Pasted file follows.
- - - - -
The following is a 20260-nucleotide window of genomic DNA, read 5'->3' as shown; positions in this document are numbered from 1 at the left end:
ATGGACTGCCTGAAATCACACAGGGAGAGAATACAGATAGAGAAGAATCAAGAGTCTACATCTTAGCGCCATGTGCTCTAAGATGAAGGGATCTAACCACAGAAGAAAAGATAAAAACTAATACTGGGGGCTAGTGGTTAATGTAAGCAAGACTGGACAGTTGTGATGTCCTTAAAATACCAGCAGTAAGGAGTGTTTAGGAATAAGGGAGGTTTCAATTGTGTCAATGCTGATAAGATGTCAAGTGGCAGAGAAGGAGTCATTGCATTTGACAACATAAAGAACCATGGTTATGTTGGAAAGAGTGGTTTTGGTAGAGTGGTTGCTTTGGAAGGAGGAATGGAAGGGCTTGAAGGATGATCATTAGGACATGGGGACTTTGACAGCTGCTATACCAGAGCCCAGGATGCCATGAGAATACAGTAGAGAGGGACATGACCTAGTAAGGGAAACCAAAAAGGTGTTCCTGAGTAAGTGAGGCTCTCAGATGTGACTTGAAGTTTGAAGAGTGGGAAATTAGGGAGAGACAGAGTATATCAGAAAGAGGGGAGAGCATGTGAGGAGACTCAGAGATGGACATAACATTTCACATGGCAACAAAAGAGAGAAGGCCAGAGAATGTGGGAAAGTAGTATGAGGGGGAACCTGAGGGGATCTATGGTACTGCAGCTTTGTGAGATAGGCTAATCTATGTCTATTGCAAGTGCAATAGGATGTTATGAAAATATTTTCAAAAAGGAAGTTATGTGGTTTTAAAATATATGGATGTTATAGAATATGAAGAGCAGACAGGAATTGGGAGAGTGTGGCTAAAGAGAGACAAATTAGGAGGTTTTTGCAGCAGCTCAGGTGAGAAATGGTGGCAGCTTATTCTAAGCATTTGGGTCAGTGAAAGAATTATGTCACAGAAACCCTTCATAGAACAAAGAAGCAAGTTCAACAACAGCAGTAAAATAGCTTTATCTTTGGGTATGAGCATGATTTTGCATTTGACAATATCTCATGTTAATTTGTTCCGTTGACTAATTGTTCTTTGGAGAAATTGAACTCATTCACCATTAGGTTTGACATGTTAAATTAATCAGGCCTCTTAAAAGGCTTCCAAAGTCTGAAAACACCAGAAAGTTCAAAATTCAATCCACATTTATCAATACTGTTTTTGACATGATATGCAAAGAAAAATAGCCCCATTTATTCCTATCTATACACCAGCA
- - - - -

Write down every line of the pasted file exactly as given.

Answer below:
The following is a 20260-nucleotide window of genomic DNA, read 5'->3' as shown; positions in this document are numbered from 1 at the left end:
ATGGACTGCCTGAAATCACACAGGGAGAGAATACAGATAGAGAAGAATCAAGAGTCTACATCTTAGCGCCATGTGCTCTAAGATGAAGGGATCTAACCACAGAAGAAAAGATAAAAACTAATACTGGGGGCTAGTGGTTAATGTAAGCAAGACTGGACAGTTGTGATGTCCTTAAAATACCAGCAGTAAGGAGTGTTTAGGAATAAGGGAGGTTTCAATTGTGTCAATGCTGATAAGATGTCAAGTGGCAGAGAAGGAGTCATTGCATTTGACAACATAAAGAACCATGGTTATGTTGGAAAGAGTGGTTTTGGTAGAGTGGTTGCTTTGGAAGGAGGAATGGAAGGGCTTGAAGGATGATCATTAGGACATGGGGACTTTGACAGCTGCTATACCAGAGCCCAGGATGCCATGAGAATACAGTAGAGAGGGACATGACCTAGTAAGGGAAACCAAAAAGGTGTTCCTGAGTAAGTGAGGCTCTCAGATGTGACTTGAAGTTTGAAGAGTGGGAAATTAGGGAGAGACAGAGTATATCAGAAAGAGGGGAGAGCATGTGAGGAGACTCAGAGATGGACATAACATTTCACATGGCAACAAAAGAGAGAAGGCCAGAGAATGTGGGAAAGTAGTATGAGGGGGAACCTGAGGGGATCTATGGTACTGCAGCTTTGTGAGATAGGCTAATCTATGTCTATTGCAAGTGCAATAGGATGTTATGAAAATATTTTCAAAAAGGAAGTTATGTGGTTTTAAAATATATGGATGTTATAGAATATGAAGAGCAGACAGGAATTGGGAGAGTGTGGCTAAAGAGAGACAAATTAGGAGGTTTTTGCAGCAGCTCAGGTGAGAAATGGTGGCAGCTTATTCTAAGCATTTGGGTCAGTGAAAGAATTATGTCACAGAAACCCTTCATAGAACAAAGAAGCAAGTTCAACAACAGCAGTAAAATAGCTTTATCTTTGGGTATGAGCATGATTTTGCATTTGACAATATCTCATGTTAATTTGTTCCGTTGACTAATTGTTCTTTGGAGAAATTGAACTCATTCACCATTAGGTTTGACATGTTAAATTAATCAGGCCTCTTAAAAGGCTTCCAAAGTCTGAAAACACCAGAAAGTTCAAAATTCAATCCACATTTATCAATACTGTTTTTGACATGATATGCAAAGAAAAATAGCCCCATTTATTCCTATCTATACACCAGCA